The game does a good job putting supporting reasons for both sides, so people are obviously going to feel that a stronger case was made for one side or the other depending on which reasons they think are most important.
Trying to be as objective as possible, I don't think there's any good reason for Geralt to choose Iorveth considering only what he knows in Act 1. However I think in terms of long-term consequences things probably work out better on Iorveth's path freeing Saskia.
I originally intended to import my Iorveth save into TW3, but then I replayed the game on both paths after the Enhanced Edition came out and I realized that I kept thinking of the Roche path as "what actually happened" because it was darker and it seemed more fitting to me, like it's more authentic to the general atmosphere and lore of the Witcher universe.
I have heard the "phillpa's errand boy" term before, and I don't understand why some people get that feeling. He works in conjunction with her, but she's not in charge of his quests.
She is in charge though. On Iorveth's path, Act 2 starts off with Geralt having a few-minute long conversation with her followed by a fuck-ton of quest updates because of all the things she asked him to do
On Roche's path he has to do some investigating and discover on his own how to lift the mist curse (he already knows the general idea but needs to talk to people and find out what the specific symbols of war are). And for lifting the curse on Henselt Geralt is indisputably in charge, explaining to Dethmold what needs to be done and telling Dethmold what to do in order to help.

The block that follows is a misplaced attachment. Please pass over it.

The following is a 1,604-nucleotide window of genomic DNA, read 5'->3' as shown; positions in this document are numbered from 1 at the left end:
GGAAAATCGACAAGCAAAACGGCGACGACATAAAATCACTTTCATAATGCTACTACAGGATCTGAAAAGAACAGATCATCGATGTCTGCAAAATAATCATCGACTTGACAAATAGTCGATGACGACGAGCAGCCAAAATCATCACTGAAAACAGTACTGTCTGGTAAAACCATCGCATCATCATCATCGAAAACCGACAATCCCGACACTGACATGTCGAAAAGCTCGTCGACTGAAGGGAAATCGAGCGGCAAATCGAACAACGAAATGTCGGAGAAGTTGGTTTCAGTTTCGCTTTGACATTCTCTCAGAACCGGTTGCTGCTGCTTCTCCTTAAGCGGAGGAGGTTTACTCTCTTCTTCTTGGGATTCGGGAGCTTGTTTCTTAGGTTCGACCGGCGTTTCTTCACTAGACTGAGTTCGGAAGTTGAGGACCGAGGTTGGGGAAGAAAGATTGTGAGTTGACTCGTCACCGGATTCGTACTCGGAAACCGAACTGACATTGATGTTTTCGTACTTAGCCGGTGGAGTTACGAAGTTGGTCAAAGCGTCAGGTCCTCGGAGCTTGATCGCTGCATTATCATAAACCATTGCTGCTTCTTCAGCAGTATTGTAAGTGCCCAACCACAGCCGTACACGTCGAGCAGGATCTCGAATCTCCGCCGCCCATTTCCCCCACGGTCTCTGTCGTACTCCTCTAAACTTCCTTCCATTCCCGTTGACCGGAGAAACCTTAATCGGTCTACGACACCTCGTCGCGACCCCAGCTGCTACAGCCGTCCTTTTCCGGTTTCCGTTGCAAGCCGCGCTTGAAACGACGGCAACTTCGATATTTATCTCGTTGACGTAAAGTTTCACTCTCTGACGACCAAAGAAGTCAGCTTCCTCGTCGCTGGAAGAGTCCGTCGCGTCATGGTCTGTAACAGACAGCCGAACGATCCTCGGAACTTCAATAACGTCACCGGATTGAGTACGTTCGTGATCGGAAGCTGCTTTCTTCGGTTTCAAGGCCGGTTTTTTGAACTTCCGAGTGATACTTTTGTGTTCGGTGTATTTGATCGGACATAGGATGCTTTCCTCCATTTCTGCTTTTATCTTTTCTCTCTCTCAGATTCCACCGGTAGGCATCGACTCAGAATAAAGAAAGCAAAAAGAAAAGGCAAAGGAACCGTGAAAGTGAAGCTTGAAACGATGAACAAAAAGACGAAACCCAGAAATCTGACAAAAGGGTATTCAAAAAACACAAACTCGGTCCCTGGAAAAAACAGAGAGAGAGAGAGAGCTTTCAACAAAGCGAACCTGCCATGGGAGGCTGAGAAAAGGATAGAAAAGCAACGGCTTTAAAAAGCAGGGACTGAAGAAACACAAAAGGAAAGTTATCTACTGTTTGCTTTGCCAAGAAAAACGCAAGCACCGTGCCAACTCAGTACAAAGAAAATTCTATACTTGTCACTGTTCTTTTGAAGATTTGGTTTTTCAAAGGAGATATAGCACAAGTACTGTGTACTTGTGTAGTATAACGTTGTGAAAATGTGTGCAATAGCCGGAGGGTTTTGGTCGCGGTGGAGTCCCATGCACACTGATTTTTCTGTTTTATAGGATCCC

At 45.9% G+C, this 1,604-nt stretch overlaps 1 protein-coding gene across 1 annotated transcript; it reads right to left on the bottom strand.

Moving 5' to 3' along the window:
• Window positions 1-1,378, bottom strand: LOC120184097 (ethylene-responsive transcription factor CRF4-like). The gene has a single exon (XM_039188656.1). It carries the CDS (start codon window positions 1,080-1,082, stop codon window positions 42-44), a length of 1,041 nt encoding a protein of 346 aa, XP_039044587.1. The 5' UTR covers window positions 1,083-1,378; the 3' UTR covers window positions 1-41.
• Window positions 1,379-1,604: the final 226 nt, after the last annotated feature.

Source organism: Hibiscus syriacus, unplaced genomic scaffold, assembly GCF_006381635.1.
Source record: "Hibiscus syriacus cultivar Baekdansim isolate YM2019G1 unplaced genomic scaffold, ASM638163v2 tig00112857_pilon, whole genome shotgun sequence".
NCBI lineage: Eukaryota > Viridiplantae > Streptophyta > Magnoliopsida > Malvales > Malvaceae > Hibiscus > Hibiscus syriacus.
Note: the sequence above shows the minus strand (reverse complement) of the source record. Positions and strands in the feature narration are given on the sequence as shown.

But on Iorveth's path, he doesn't do any of that. Philippa tells him which two items he needs to lift the mist curse (and finds the other two herself), and for curing Saskia (which is equivalent to lifting the curse from Henselt) she just tells Geralt which items to fetch for her. Geralt doesn't have the same authority or a chance to display his own knowledge and experience.
Geralt simply feels a lot more autonomous on Roche's path, investigating things at his own pace with Dethmold and Henselt looking up to his expertise and respecting his judgment. But Philippa looks down on him as a convenient tool who will do what she says without questioning it. That fits her personality of course, but I prefer to see Geralt in his element where he knows what he's doing and can make his own decisions about how to accomplish his goals.
I am not particularly fond of either Roche or Iorveth, I am only concerned with Geralt's interests, and Triss's safety would count among them. So that's where I am coming from in this whole...thingy. ›››
I understand that
However I don't personally think that either path is more likely to find Triss based on what Geralt knows at the time (and in actuality too). There's no evidence in Act 1 indicating that Letho and Triss split up, so no reason to think that the choice came down to following Letho on one path or Triss on the other.
On my first play-through I figured that Henselt was Letho's target so I assumed that Henselt's camp was where he actually wanted to go. And since I knew Letho and Triss went through the same portal I figured I'd find Triss wherever Letho was. (Although my primary motive was simply that I trusted Roche more and thought he'd be more helpful finding Triss and Letho.) It never occurred to me that Letho would simply let Triss go. I thought he'd keep her prisoner in case he needed her to teleport him away after killing Henselt.